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I found Instructables about a year ago now, and have loved it! I've gotten so many great ideas from this awesome community and finally I think I'm ready to contribute and hopefully help others like myself.

This will be my first go at it and I hope you like it. I want this to be an instructable that gives you ideas rather than a plan to follow.

-Wood Crow

Just a little back ground on the Coffee Table. Like most of my projects it was born out of a need. obviously the need in this case was a lack of coffee table. Since the major user of this was going to be my girlfriend, I decided that I would customize it to her needs (I will tell how in the following steps) She had only one requirement, that it be Cheap! I thought for a minute and figured I could do it with pallet wood. After all what's cheaper than FREE.

Lets get started.

Step 1: Table Top

I was lucky enough to find some great pallets that were perfect.

The table top was made from a 4'x8'.

The pallet was carefully taken apart. Then the boards were planed down just enough to smooth them out. After that was done I ripped each one on the table saw to square the edge and remove any knots and major imperfections.

Note: When planning pallet wood be sure to remove as much dirt, any nails and connecting metal left by the nail guns they were assembled with.

Once everything was planned and cut I had about 10 boards to choose from. I selected the best ones for fit and color and simply edge glued them together and left them in the clamps over night.

While edge gluing boards you'll want to check the end grain being sure to alternate the ring pattern.

I wanted to give the top a thick appearance. to do this I cut small strips of wood and fastened them to the bottom side around the edges. Then used a 1\2" round over bit in the router to soften up the edges.

Step 2: Legs

I was able to find a pallet that was made of lumber that was approximately 3"x4"

The first thing to do was to joint and plane the leg blanks. After that was done I sized them to the height and width I wanted on the table saw and miter saw. This is where the table was customuzed the most. the finished table stands little over 18" tall, this is what turned out to be a comfortable height for it to function both as a coffee table and a small work table for a lap top.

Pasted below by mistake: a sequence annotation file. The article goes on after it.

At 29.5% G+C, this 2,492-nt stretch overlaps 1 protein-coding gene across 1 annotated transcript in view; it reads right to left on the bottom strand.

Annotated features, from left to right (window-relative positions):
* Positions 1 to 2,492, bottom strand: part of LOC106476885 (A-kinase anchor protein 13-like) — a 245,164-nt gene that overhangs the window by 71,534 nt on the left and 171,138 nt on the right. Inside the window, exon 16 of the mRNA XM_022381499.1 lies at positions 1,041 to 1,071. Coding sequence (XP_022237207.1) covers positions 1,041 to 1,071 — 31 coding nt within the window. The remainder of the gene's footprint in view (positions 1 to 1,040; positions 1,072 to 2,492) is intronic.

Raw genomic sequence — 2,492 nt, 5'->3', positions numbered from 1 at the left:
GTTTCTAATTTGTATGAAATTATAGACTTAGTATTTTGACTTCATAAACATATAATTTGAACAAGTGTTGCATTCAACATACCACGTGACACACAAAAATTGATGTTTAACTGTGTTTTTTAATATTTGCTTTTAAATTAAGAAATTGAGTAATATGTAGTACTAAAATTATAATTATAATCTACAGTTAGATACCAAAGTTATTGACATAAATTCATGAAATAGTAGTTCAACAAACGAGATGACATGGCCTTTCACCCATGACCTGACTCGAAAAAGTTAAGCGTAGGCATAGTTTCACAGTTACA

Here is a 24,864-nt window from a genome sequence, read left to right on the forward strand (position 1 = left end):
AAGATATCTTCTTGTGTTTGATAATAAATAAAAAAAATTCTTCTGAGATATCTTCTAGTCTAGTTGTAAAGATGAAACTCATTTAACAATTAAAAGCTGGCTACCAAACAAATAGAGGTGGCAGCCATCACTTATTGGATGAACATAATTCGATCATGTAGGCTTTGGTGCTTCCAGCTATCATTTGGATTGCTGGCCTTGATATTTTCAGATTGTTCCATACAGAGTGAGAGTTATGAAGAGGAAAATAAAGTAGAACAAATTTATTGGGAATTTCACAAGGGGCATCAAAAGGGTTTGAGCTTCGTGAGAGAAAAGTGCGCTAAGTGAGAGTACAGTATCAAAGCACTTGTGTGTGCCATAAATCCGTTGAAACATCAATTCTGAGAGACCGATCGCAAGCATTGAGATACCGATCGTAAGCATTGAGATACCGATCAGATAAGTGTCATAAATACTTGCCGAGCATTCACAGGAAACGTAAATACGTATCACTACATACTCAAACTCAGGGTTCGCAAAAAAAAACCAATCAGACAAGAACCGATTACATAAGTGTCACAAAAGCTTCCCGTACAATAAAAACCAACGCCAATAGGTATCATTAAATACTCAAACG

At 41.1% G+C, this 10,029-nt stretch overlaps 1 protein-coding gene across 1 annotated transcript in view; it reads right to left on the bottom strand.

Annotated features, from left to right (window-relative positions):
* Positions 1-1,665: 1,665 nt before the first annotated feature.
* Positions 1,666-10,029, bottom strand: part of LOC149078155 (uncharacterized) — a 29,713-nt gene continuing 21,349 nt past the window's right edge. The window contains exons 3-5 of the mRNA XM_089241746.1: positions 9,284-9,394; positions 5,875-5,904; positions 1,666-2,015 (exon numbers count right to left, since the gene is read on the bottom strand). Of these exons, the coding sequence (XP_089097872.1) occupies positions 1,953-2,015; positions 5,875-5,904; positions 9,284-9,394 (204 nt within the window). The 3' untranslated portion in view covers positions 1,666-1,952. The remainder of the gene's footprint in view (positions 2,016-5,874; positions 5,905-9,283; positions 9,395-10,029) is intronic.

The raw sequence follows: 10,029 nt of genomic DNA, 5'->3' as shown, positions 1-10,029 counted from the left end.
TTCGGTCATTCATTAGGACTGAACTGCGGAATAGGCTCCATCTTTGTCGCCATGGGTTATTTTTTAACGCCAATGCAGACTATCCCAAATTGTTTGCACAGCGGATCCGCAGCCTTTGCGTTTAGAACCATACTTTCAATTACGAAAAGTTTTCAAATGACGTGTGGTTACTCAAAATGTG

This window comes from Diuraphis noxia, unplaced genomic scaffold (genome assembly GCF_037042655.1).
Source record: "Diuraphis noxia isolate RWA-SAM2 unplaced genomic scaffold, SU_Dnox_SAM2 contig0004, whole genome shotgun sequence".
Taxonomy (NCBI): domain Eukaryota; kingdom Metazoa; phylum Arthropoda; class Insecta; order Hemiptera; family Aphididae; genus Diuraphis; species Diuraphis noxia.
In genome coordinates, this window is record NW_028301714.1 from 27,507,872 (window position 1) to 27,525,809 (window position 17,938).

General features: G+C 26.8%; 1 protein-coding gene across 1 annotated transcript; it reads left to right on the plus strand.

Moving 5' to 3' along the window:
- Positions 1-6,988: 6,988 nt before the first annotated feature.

Next was to carefully lay out the mortises that accept the rails. they were cut on the router table but you could easily cut these out by hand with a sharp chisel.

To add a little more finished and elegant look the legs were tapered. To do this I made the tapering jig in the pics. It's designed for use with a table saw, i'm not going to go into detail on how it was made. instructions on that can be found with a quick google search.

Step 3: Rails

The rails are constructed from the left over wood used on the top. they have a dado running down the inside, in order to install some reinforcing pieces. the rails attach to the legs with a tenon that fits into the mortises made earlier.

After everything was dry fitted together to ensure a good fit the rails were glued into the legs and all was clamped and left to dry over night.

Step 4: Finshing

The first thing to do was to fill all the nail holes. The fill was match to what I wanted the final color to be. Although a lot of wood fillers say they're stain-able I haven't had much luck with relying on that.

Then a final sanding with 80 grit moving to 100 and finishing with 120.

after two coats of stain left over from another project, 3 coats of minwax polyurethane was applied to give a very durable finish. to get the best finish be sure to follow the directions on the can and sand between coats.

The top gets secured to the frame with small screws screwed through the corner and center supports.

Step 5: Apply Your Logo & Enjoy

All that's left is to enjoy a great new piece of furniture!

And the best part about it. It only cost me my time.

<p>Great,</p><p>would you be willing to share the plan for this table? The way how you connect it all is very different, yet much easier than i have seen before.</p><p>Thanks</p>
<p>Unfortunately I don't have any plans. This one like must of my projects are whatever is in my head at the time, and I have a bad habit of not writing anything down. </p><p>The rails are connected to the legs with a mortise and tenon. For me the tenon is only cut on one side of the rail because of the size of stock, making both cheek cuts I thought would weaken the joint. My mortise (perhaps the trickier part) was cut with a router table and fence with a 1/2&quot; straight bit. Marking lines on the table helps to locate the bit so you know where to stop.</p><p>I hope this helps.</p>
<p>That has to be among the best, if not THE best, pallet tables I've seen. </p>
<p>It turned out so beautiful! Nice job, and thanks for sharing!</p>

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